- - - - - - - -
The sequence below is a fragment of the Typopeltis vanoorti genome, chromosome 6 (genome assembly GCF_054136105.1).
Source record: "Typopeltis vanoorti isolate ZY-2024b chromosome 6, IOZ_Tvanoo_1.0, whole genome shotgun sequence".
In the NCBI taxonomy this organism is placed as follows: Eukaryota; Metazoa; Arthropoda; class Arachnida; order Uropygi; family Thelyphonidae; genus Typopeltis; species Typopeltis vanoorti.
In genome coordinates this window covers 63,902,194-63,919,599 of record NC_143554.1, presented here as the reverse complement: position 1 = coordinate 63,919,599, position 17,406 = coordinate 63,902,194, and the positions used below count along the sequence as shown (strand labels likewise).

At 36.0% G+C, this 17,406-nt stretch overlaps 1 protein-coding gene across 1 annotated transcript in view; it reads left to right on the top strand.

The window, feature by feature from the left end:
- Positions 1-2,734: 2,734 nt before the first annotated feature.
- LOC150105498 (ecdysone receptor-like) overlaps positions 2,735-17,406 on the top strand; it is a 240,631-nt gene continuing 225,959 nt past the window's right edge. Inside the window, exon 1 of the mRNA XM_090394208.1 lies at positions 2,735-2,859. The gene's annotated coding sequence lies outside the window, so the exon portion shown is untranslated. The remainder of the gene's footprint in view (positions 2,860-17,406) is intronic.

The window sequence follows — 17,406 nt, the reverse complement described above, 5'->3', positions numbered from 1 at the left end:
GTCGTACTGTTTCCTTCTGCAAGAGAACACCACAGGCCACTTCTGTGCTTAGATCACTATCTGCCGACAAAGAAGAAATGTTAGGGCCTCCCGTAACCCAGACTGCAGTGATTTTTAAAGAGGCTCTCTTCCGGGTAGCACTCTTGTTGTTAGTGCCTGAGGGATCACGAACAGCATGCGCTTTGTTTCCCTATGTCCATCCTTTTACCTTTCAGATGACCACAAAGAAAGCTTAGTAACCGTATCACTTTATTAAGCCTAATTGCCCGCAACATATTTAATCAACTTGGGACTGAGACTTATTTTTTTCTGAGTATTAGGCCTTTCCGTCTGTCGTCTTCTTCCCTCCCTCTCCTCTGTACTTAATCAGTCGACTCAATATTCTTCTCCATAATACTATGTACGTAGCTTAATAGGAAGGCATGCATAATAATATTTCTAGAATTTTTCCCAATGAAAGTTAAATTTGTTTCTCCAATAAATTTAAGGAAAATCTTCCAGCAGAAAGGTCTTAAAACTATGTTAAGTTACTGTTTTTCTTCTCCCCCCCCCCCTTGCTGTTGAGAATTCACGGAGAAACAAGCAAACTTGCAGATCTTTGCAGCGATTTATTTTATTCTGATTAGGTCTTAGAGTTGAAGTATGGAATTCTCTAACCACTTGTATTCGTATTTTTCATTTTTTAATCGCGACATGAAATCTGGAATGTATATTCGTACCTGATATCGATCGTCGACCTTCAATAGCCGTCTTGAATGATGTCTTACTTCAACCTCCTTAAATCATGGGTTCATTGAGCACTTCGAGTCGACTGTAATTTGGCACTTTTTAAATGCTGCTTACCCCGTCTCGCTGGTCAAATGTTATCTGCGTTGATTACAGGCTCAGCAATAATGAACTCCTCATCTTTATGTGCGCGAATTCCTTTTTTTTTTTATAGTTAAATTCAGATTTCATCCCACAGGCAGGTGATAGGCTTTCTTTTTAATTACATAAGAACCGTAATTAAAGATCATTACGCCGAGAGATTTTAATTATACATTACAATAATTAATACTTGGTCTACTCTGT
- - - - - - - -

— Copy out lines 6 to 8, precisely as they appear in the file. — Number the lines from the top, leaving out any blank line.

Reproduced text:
The window, feature by feature from the left end:
- Positions 1-2,734: 2,734 nt before the first annotated feature.
- LOC150105498 (ecdysone receptor-like) overlaps positions 2,735-17,406 on the top strand; it is a 240,631-nt gene continuing 225,959 nt past the window's right edge. Inside the window, exon 1 of the mRNA XM_090394208.1 lies at positions 2,735-2,859. The gene's annotated coding sequence lies outside the window, so the exon portion shown is untranslated. The remainder of the gene's footprint in view (positions 2,860-17,406) is intronic.